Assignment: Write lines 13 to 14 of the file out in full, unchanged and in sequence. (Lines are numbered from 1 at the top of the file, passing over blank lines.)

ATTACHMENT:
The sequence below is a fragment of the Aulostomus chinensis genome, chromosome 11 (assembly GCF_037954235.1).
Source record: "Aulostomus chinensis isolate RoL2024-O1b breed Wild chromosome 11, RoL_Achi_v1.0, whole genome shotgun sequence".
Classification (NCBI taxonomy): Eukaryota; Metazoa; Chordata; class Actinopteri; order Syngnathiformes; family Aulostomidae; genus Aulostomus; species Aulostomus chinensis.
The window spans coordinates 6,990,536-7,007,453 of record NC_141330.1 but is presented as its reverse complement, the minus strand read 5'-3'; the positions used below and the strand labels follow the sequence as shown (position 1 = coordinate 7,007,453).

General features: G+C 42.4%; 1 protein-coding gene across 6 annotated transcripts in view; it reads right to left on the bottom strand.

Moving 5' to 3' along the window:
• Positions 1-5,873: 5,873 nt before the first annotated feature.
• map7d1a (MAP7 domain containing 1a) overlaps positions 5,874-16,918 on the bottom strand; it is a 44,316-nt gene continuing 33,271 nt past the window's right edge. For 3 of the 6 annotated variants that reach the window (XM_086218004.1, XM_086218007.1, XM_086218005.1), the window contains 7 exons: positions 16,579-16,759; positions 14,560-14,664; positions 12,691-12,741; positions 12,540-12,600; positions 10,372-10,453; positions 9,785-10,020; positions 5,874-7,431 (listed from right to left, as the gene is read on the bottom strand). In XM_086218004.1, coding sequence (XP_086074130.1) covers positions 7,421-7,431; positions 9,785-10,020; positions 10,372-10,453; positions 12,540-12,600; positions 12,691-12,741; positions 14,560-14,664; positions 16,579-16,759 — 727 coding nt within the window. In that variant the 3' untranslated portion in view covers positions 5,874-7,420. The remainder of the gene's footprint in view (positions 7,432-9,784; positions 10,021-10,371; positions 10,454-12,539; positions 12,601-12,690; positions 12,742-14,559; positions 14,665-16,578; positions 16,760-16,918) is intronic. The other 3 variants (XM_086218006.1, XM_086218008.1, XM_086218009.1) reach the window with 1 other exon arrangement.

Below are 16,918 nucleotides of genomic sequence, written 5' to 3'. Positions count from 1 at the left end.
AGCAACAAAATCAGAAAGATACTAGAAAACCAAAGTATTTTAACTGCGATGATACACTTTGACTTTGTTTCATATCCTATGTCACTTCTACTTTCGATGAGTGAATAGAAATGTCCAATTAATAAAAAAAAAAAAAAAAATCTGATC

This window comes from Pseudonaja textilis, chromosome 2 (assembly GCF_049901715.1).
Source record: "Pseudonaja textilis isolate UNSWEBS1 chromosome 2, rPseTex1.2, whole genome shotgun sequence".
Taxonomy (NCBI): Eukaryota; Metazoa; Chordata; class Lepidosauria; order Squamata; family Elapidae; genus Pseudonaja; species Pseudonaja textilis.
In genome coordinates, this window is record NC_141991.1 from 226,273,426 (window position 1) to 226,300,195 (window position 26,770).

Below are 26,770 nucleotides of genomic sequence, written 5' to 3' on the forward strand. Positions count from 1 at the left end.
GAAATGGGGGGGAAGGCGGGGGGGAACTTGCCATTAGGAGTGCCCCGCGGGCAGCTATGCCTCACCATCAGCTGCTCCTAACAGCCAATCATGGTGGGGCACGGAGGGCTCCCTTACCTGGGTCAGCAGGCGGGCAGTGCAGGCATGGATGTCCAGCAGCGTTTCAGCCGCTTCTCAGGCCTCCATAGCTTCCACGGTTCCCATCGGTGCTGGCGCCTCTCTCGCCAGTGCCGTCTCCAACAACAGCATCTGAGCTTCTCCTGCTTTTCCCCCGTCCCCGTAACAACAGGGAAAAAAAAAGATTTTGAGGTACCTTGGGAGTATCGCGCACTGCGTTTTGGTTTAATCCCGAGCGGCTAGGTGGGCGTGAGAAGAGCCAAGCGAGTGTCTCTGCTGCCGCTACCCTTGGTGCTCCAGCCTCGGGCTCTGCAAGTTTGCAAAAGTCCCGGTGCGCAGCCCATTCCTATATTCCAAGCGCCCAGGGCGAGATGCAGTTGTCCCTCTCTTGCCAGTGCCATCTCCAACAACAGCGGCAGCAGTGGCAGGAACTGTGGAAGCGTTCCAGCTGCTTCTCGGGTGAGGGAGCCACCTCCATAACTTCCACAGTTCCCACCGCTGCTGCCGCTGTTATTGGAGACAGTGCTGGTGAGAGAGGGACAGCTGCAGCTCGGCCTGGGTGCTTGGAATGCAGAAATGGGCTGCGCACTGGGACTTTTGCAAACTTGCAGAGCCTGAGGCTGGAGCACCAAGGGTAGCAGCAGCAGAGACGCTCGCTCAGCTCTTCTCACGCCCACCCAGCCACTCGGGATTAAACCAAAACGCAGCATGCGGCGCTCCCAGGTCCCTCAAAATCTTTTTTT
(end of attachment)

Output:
Taxonomy (NCBI): Eukaryota; Metazoa; Chordata; class Lepidosauria; order Squamata; family Elapidae; genus Pseudonaja; species Pseudonaja textilis.
In genome coordinates, this window is record NC_141991.1 from 226,273,426 (window position 1) to 226,300,195 (window position 26,770).